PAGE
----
Since the pandemic has become a politically charged topic, we should expect emotions to run high during this time. Indiana is currently operating under a mandate to wear masks in public places. I have already had a parent who was visiting the school for a case conference tell me that it was unconstitutional to tell him to put on a mask. Parents have come into the office angry that they were called about their students having possible COVID symptoms. Staff members debate the need for safety precautions.
Principals need to be the ones to help everyone navigate COVID-related disagreements and grievances. I offered the parent the choice to attend the conference in person with a mask on or to hold the conference as a virtual meeting. This simple concession seemed to make him happy because he felt he had a choice in the matter.
Have a Theme
Yearly themes are a tradition at many schools already. This year especially, having a mantra for your staff to rally around can help everyone keep up their spirits. The instructional coach at my school worked with our staff to choose “Color the World with Kindness” as our theme this year.
Find Creative Solutions
Take stock of whether your teachers are struggling. If they are, find out why, and look for a solution. My teachers needed more time to balance in-person teaching with virtual teaching. It took some doing, but we were able to work out a schedule that gives teachers a second planning period during the day to dedicate to e-learning. Even if you cannot completely solve your teachers’ problems, they will appreciate your effort.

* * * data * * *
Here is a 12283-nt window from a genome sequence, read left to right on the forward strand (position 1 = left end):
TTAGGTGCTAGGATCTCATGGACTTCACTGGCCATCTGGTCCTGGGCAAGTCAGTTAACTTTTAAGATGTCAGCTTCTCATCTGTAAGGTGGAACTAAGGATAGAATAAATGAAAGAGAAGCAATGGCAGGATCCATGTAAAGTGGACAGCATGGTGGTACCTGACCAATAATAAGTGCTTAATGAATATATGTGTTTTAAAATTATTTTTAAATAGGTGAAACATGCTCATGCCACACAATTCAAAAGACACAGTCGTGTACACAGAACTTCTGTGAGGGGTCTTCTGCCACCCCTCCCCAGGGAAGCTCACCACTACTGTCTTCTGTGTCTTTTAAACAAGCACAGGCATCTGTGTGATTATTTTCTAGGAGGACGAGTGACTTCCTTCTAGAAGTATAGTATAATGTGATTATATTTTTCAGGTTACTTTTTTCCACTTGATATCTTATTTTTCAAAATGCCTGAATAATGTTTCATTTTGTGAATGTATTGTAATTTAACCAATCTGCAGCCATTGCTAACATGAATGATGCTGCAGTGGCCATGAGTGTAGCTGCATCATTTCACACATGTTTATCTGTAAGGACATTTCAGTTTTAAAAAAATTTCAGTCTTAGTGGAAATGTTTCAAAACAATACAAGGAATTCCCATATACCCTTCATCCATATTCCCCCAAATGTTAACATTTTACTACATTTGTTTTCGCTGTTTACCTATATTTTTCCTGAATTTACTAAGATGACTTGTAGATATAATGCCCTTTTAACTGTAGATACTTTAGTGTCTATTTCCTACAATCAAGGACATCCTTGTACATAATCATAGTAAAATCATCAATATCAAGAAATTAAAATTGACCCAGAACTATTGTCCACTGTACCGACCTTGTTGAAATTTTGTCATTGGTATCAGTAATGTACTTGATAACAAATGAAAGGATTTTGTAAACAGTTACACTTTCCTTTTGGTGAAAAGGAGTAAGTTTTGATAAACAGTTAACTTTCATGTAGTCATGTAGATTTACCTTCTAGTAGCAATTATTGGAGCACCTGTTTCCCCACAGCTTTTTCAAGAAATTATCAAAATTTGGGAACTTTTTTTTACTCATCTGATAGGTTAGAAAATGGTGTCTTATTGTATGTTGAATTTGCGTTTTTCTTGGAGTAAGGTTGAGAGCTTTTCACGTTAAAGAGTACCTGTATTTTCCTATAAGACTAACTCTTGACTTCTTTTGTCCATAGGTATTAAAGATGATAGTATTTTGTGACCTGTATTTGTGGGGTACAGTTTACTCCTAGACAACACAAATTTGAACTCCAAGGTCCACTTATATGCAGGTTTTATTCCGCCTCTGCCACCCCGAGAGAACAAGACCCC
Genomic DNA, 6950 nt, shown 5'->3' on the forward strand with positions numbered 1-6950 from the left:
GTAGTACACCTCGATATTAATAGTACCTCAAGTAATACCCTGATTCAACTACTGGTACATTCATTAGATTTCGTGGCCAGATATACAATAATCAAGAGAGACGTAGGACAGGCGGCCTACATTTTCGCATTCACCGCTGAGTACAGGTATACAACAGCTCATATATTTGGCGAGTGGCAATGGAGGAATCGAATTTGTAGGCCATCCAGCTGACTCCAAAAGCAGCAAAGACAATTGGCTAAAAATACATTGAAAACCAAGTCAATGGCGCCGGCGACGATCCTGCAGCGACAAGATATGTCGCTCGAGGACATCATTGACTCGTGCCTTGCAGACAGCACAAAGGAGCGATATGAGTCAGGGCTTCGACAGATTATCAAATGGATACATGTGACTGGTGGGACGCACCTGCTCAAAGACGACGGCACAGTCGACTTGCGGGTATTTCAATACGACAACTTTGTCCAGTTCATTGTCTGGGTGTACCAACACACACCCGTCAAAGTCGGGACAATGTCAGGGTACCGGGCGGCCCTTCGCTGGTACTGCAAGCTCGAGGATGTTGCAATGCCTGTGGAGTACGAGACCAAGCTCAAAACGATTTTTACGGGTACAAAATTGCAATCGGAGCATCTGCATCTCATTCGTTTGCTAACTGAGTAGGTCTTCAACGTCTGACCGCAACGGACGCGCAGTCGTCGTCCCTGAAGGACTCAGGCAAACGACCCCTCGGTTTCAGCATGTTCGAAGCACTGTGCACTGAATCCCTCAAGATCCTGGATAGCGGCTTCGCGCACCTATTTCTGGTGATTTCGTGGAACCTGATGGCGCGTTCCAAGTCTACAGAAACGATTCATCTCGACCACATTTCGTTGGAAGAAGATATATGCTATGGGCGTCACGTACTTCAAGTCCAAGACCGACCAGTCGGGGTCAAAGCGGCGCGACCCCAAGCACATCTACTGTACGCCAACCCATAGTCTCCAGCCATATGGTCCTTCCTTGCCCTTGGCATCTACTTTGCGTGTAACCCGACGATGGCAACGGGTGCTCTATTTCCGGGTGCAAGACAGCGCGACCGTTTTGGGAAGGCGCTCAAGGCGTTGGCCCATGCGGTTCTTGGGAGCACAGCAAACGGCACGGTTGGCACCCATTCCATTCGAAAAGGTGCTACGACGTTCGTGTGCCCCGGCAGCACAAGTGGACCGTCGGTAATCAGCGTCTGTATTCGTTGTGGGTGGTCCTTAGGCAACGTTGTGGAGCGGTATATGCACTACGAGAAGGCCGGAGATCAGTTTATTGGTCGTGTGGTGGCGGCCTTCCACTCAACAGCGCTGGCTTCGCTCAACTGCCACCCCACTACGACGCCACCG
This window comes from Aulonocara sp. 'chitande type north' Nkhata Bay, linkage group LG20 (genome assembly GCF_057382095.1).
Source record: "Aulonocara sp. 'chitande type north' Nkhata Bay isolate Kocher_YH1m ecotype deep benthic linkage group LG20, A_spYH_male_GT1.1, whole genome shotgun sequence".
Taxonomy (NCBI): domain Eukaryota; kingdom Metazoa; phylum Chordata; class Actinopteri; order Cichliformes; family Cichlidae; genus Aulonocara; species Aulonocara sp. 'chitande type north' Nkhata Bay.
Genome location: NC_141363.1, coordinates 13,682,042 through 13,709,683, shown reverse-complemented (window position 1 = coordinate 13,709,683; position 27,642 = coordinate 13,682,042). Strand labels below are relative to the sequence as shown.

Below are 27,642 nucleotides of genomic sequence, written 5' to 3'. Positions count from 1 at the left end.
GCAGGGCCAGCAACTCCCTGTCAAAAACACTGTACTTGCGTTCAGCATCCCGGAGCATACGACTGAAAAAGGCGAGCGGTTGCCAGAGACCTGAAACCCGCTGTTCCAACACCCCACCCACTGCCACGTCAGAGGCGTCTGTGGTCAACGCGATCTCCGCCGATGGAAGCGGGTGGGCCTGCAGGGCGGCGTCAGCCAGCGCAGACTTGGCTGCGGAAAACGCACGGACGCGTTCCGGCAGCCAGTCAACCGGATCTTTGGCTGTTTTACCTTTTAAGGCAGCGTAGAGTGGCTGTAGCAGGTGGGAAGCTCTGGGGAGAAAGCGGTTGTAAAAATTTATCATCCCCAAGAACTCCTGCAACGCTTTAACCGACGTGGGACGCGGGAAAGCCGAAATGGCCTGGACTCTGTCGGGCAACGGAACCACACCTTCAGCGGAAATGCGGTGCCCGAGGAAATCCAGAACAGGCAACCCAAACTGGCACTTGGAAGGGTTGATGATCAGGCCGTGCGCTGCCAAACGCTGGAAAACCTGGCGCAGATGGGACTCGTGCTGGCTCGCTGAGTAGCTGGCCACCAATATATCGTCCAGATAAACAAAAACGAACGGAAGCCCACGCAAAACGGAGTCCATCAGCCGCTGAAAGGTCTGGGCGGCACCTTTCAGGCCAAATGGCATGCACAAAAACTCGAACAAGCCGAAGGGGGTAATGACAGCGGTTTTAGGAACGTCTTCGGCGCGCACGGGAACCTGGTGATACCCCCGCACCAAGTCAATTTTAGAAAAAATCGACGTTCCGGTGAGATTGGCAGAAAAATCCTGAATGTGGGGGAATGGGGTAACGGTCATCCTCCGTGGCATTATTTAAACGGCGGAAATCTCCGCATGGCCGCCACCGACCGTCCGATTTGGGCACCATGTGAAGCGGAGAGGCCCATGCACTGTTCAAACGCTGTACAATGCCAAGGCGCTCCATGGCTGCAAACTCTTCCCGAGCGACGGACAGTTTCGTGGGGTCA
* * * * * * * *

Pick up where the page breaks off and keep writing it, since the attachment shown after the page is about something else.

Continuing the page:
Keep Everyone Updated
New guidance on how to respond to the COVID-19 pandemic continues to be released from the Centers for Disease Control and Prevention and state Departments of Education monthly, biweekly, and, in some cases, even weekly. Do your best to monitor these releases and update your staff if the information is pertinent to your school.
Focus on the Positives
I find myself constantly reminding everyone that even if we do not like everything we have to do right now, our situation is temporary and there are still many good things that come out of each school day. I recommend closing meetings by having staff take turns naming one good thing that has happened at school this year.
Stay healthy, everyone!
Andrew Hawk has worked in public education for 18 years. He started as a teaching assistant in a special education classroom. He completed his bachelor’s degree in elementary education at Indiana University East in Richmond, Indiana. Andrew has taught first, second, and fifth grades as a classroom teacher. In 2011, he earned his master’s degree in special education from Western Governor’s University. Andrew has worked as a resource room teacher and also has taught in a self-contained classroom for students on the autism spectrum. In 2017, he earned a master’s degree in educational leadership, also from Western Governor’s University. This is Andrew’s first year as a building principal. He is the principal of an elementary school that houses kindergarten through fifth grades. When Andrew is not preparing for school, he enjoys spending time with this wife and two daughters.